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“You walk to the edge of a cliff and you just know you’re gonna fly” – Judy Pace

Judy Lenteen Pace is an African American actress who was the first villainess on television in 1964. Pace starred as the tough Vickie Fletcher, a high-powered lawyer on the hit show “Peyton Place.” “Peyton Place” is the only prime-time scripted series ever to run episodes continuously for years without reruns or hiatuses. The “Peyton Place” series was also the first time a black family was represented in a dramatic series on television.

Pace starred in the series opposite actor Glynn Turman.  The two had also been the first black teenagers on television.  The white audience was intimidated by Pace’s character at first, who was a black woman in a fur coat, so they simply changed her character’s coat to a different material.

Pace was born in 1942 in Los Angeles, CA. She was raised in her parent’s retail store, Kitty’s Boutique, which was said to be the largest black-owned ladies apparel shop west of the Mississippi.

In the 1960’s, actors in the entertainment industry had to be signed with a major motion picture studio to be considered for work. Pace was the first black woman to receive a contract to a major motion picture studio; she was signed to Screen Gems/Columbia pictures, then was later the first black to get a contract with 20th Century Fox. She recalls being the only black person on the studio lot besides Joseph, the gentleman hired to shine shoes.

During that time period, African American actors weren’t typically seen in productions if they were darker skinned. Pace (also known as Judy Pace Mitchell) was the first black actress of a dark skin color to reach a high level of prestige in entertainment.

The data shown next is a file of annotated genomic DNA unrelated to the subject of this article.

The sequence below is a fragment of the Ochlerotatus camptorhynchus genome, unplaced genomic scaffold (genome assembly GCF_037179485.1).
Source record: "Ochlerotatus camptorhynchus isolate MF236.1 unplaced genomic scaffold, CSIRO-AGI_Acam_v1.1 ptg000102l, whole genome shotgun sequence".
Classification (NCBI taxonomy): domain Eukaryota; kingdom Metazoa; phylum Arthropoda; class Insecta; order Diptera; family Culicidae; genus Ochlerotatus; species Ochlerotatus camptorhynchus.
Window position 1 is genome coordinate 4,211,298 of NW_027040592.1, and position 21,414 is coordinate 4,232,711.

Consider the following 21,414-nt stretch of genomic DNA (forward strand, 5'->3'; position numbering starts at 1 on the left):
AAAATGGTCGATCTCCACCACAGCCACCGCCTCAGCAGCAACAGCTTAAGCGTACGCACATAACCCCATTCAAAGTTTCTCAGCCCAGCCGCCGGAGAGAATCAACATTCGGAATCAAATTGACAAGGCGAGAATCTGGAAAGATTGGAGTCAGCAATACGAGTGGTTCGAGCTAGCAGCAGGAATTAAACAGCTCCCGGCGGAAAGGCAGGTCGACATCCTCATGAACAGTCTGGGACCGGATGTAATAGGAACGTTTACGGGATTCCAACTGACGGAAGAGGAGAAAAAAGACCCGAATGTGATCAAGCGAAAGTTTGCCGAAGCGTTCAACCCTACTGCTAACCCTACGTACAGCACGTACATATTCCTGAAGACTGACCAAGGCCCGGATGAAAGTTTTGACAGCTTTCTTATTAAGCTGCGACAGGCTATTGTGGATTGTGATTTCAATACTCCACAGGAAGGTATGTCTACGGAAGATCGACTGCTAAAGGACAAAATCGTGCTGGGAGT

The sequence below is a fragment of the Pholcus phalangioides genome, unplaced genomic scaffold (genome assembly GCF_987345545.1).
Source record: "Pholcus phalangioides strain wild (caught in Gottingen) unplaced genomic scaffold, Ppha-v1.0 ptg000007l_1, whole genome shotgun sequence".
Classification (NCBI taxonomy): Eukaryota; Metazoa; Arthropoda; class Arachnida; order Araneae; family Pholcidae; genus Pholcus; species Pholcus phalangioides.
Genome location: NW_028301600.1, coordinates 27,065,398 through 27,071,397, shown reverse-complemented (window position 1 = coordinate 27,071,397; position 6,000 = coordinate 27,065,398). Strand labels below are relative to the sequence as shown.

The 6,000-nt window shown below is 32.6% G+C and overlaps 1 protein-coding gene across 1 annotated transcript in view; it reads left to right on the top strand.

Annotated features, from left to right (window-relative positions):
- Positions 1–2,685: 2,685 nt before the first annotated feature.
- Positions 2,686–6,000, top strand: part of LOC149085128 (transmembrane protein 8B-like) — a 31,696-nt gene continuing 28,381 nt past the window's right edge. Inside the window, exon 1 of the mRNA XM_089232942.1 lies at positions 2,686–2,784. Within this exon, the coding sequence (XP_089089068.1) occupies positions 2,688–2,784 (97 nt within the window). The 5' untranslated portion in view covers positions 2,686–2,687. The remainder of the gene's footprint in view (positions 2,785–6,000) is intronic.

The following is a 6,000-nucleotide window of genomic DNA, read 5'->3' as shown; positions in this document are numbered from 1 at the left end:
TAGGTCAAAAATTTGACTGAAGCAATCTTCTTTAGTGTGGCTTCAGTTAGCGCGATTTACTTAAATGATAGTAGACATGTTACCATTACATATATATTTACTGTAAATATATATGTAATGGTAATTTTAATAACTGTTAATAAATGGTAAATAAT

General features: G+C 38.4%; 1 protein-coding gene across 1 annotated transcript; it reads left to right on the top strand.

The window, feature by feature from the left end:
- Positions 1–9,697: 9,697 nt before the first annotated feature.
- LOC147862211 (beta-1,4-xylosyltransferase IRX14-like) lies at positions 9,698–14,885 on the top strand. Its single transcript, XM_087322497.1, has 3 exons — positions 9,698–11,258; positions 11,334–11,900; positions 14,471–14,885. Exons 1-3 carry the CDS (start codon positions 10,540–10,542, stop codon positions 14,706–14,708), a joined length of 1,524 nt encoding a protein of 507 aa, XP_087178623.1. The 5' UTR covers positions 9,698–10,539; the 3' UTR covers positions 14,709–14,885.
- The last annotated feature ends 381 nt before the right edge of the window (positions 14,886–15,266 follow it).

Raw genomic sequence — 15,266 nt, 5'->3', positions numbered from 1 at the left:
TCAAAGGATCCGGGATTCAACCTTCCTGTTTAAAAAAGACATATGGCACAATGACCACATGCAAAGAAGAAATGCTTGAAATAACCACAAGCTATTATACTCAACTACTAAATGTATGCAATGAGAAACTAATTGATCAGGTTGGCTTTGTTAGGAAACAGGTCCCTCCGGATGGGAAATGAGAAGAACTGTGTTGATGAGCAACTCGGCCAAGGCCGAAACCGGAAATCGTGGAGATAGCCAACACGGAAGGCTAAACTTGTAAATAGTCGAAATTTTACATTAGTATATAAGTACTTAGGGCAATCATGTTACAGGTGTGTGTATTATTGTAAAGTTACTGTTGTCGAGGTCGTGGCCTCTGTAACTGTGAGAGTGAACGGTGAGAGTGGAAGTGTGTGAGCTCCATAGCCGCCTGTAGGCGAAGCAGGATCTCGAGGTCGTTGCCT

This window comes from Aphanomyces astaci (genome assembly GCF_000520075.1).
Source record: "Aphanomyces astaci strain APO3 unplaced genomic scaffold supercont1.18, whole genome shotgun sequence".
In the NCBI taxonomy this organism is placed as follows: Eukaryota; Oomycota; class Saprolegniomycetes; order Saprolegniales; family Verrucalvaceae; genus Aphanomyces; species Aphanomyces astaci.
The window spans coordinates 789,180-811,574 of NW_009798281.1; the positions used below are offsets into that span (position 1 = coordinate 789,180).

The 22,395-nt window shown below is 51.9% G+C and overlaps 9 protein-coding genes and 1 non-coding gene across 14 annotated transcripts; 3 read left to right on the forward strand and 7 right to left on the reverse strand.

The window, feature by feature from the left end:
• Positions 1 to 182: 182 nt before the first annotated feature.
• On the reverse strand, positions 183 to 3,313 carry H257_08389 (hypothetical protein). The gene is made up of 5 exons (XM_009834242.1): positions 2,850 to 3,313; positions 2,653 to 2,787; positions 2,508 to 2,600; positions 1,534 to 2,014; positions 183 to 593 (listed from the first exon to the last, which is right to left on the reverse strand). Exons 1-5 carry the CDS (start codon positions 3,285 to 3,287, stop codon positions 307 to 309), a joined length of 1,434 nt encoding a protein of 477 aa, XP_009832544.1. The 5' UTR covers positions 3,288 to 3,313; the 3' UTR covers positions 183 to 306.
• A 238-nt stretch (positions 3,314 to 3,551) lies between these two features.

Pace had minor roles in landmark television productions prior to “Peyton Place” such as “Bewitched” (1966), “Batman” (1966), “I Spy”  (1966), “I Dream of Jeannie” (1967), “The Flying Nun” (1967), “The Mod Squad” (1968) and several other early programs.

In 1972, Pace starred as Linda, the wife of Gale Sayers (Billy Dee Williams) in the Emmy award-winning classic “Brian’s Song”. The film is the first to be cited in the U.S. Congressional Record.

Pace starred alongside television beauties Farrah Fawcett and Jaclyn Smith in a show entitled “Owners”. For the first time in TV history, a black woman was shown as the roommate of two white women. The network executives were in talks of a new series that featured three women as crime-fighting beauty icons. They saw Fawcett and Smith as perfect choices, but believed that the black woman, who already had proven chemistry on screen, could not be a part of the cast. So they did not choose Judy Pace as the third Charlie’s Angel.

Among other firsts in Pace’s long resume of entertainment history, she was the first black woman to star in Broadway’s traveling production of “Guys and Dolls”, which was featured in Las Vegas. Pace had the leading role of Adelaide, opposite Clifton Davis.

As she gained notoriety in the television industry, executives of Fashion Fair cosmetics took notice of Judy Pace. Pace became the first model to appear in Fashion Fair advertisements. The ads soon also featured “Queen of Soul”, Aretha Franklin.

In her personal life, Pace married actor Don Mitchell (“Ironsides”) in 1972. The two divorced in 1986 but had a daughter, Julia Pace Mitchell. That same year, Pace married Curt Flood, the former baseball player who broke barriers in the sport’s agency and trade policies. Flood passed away in 1997.

Judy Pace is a pioneer for her own daughter, Julia Pace Mitchell, who currently stars as Sofia on the “Young and the Restless”. Ironically, Sofia’s persona is similar to Pace’s character of Vickie Fletcher on “Peyton Place”. Judy Pace is a two-time NAACP Image Award winner and five-time nominee. It was the first time the NAACP organization had awarded the work of those in television. Pace is also the founder of the Image Award-winning Kwanza Foundation, the only philanthropic nonprofit black organization honoring the women of film in front and behind the camera.

For more information on the Kwanza Foundation, go to